9

I am receiving the following error:

ClassName.PropertyName cannot implement IClassType.PropertyName because it does not have the matching return type of IBasePropertyType

Now, for the code:

public class ClassName : IClassType
{
    public IChildPropertyType PropertyName { get; set; }
}

public interface IClassType
{
    public IBasePropertyType PropertyName { get; set; }
}

public interface IBasePropertyType
{
    // some methods
}

public interface IChildPropertyType : IBasePropertyType
{
    // some methods
}

Is there a way to do what I am attempting? I know that the issue is with co/contravariance, but I can't seem to figure out how to do this.

1
  • @Victor: Is there a way to implement an interface, but have a property of child type to the property type defined in the interface? Feb 3, 2011 at 17:13

2 Answers 2

8

In order to implement the given interface, you must have the same return type. However, there are a couple of potential work-arounds to make life easier:

  1. make your interface generic
  2. implement the interface explicitly.

If you make IClassType generic, like so:

public interface IClassType<T> where T : IBasePropertyType
{
    public T PropertyName { get; set; }
}

... then you can implement this interface using various property types:

public class ClassName : IClassType<IChildPropertyType>
{
    public IChildPropertyType PropertyName { get; set; }
}

Another option would be to leave your interface non-generic, but to have a generic base type that explicitly implements the interface:

public class ClassBase<T> : IClassType
    where T : IChildPropertyType
{
    IBasePropertyType IClassType.PropertyName { 
        get {return PropertyName;}
        set {PropertyName = (IChildPropertyType)value;}
    }
    T PropertyName {get;set;}
}

Note that this last option is not quite ideal because you must dynamically cast the property to the given child type: while you can guarantee that every IChildProperty type is an IBasePropertyType, you cannot guarantee that every IBasePropertyType is an IChildPropertyType. However, if you can eliminate the setter from the original interface, or if you can take other steps to guarantee that the setter will never be called with the wrong type in your code, then this could work.

5
  • I have attempted the generic route, but haven't yet gotten all of the pieces together (or else I wouldn't be here). Thanks, and I look forward to seeing code samples that make it work. Feb 3, 2011 at 17:15
  • @Mark Avenius: There they are. Tell me what you think. Feb 3, 2011 at 17:28
  • deleted my answer as yours is much better Feb 3, 2011 at 17:34
  • Thank you very much for this; I went with the first option, as it seems cleaner / more straightforward to me. The reason I had issues was that for my example, I removed some of the complexity, and the methods utilized in the BasePropertyType relied on further relationships between the interfaces. Thanks again. Feb 3, 2011 at 18:59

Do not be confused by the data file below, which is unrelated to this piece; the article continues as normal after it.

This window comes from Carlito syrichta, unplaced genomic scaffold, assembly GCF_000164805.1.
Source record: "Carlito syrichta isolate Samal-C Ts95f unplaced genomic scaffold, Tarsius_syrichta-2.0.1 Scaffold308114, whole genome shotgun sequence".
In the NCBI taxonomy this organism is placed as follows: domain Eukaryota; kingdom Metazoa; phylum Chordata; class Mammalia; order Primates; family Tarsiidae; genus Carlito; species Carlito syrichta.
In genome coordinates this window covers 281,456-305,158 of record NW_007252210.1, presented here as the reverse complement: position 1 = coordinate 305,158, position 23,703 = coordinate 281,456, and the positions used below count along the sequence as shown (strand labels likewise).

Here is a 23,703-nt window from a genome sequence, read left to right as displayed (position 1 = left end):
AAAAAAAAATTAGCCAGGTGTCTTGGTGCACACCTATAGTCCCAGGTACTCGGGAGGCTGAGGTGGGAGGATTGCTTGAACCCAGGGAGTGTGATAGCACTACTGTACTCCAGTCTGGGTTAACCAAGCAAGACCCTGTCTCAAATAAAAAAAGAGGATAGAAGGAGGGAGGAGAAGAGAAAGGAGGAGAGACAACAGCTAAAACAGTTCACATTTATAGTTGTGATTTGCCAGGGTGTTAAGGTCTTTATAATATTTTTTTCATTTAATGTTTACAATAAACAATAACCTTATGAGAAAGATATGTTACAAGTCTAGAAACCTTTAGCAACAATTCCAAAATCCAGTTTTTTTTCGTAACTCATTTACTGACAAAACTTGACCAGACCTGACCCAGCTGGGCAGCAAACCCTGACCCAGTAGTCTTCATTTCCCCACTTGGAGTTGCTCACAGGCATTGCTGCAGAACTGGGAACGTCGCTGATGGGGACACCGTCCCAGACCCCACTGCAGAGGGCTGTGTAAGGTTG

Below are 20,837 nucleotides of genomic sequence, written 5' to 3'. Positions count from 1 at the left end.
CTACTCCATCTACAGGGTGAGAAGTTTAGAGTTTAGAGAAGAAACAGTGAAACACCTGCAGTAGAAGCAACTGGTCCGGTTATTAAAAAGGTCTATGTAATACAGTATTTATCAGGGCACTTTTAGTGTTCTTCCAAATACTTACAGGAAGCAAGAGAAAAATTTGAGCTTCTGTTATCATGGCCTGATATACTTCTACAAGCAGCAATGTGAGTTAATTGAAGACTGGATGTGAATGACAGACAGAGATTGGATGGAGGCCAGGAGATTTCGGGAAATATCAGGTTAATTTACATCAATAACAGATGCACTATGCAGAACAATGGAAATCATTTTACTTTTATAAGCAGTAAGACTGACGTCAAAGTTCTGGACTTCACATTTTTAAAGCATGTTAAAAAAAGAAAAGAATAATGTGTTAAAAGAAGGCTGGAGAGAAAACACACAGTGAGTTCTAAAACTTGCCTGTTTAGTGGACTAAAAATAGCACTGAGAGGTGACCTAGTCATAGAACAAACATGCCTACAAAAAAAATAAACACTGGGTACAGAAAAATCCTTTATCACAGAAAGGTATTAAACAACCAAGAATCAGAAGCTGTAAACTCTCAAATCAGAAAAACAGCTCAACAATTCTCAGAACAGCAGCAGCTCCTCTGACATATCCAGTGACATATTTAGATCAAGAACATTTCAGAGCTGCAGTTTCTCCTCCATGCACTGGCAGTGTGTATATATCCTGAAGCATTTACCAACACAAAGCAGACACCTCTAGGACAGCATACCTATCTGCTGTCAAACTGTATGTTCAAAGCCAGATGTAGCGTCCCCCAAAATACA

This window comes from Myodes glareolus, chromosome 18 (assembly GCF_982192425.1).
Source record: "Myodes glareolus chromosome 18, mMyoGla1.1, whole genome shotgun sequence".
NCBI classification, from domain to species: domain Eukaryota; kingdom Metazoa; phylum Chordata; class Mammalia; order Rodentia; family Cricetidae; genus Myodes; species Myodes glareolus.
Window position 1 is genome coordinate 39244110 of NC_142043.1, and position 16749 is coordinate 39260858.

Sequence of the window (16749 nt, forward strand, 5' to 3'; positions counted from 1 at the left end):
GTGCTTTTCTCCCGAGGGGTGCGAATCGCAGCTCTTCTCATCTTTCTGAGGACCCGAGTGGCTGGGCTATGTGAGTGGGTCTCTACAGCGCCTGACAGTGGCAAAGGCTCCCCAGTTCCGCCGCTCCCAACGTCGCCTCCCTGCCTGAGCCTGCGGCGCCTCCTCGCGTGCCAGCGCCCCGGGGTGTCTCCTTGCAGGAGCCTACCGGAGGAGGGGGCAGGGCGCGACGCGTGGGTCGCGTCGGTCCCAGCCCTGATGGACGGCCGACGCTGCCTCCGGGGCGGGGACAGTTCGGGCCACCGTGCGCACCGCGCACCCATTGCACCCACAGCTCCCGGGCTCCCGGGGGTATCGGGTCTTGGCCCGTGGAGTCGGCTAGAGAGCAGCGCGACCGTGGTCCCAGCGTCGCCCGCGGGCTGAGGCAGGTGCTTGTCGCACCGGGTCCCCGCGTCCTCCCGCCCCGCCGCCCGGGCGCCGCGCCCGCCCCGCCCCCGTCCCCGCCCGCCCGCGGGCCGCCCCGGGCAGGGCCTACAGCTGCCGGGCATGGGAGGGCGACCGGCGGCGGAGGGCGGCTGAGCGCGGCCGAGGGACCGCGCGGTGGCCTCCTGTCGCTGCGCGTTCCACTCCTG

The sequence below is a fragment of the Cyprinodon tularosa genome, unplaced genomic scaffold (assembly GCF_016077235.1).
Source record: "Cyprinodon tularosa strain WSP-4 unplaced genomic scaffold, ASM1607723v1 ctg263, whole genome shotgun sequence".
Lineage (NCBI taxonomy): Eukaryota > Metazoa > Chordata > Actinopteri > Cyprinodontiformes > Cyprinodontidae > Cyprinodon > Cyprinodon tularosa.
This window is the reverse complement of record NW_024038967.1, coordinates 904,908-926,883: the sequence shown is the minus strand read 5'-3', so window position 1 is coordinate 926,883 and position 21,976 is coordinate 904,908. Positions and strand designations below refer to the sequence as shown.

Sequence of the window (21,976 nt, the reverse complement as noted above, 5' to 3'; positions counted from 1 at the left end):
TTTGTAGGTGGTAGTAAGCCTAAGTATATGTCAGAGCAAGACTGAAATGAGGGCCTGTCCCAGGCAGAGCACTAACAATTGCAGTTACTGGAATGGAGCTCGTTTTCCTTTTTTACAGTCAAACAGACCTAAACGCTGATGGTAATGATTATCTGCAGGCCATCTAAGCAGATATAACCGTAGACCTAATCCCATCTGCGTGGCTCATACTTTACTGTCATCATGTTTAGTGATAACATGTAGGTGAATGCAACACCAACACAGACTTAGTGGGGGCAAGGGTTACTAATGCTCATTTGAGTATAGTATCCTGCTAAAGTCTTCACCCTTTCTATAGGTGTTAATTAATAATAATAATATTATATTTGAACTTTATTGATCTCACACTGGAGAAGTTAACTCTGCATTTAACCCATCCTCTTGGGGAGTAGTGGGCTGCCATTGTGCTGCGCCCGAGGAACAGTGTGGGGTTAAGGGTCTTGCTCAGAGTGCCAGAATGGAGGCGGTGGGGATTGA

• @Mark Avenius: No problem. Depending on how these classes are consumed, using generics in one interface can sometimes create a chain reaction that forces you to genericize multiple classes, which can be burdensome. One final option that I didn't really mention would be a combination of the two I provided. You could have your base class implement both a generic and a non-generic version of the interface. The non-generic version would only have a getter, to allow covariance. The generic version could provide a getter and setter for the specific type. This could be more flexible in some cases. Feb 3, 2011 at 19:39
6

You are correct that this has to do with covariance; specifically it has to do with virtual method return type covariance, which is not a kind of covariance that the C# language supports.

Note that even if it did, the system you describe is not type safe. Suppose we have:

interface IAnimal {}
interface IGiraffe : IAnimal {}
interface ITiger: IAnimal {}
class Tiger : ITiger {}
interface IHaveAnAnimal { IAnimal Animal { get; set; } }
class C : IHaveAnAnimal
{
    public IGiraffe Animal { get; set; }
}
...
IHaveAnAnimal x = new C();
x.Animal = new Tiger(); // Uh oh. We just put a Tiger into a property of type IGiraffe.

Even if the covariance were legal at all, this kind of covariance would not be legal; you'd have to have no setter for the covariance to be legal.

Suppose then you did have no setter:

interface IAnimal {}
interface IGiraffe : IAnimal {}
interface ITiger: IAnimal {}
class Tiger : ITiger {}
interface IHaveAnAnimal { IAnimal Animal { get; } }
class C : IHaveAnAnimal
{
    public IGiraffe Animal { get; }
}

Unfortunately this is still not legal. But you can do this:

class C : IHaveAnAnimal
{
    IAnimal IHaveAnAnimal.Animal { get { return this.Animal; } }
    public IGiraffe Animal { get; }
}

Now when C is used as a C, Animal returns a giraffe, and when used an an IHaveAnAnimal, it returns an IAnimal.

Your Answer

By clicking “Post Your Answer”, you agree to our terms of service, privacy policy and cookie policy

Not the answer you're looking for? Browse other questions tagged or ask your own question.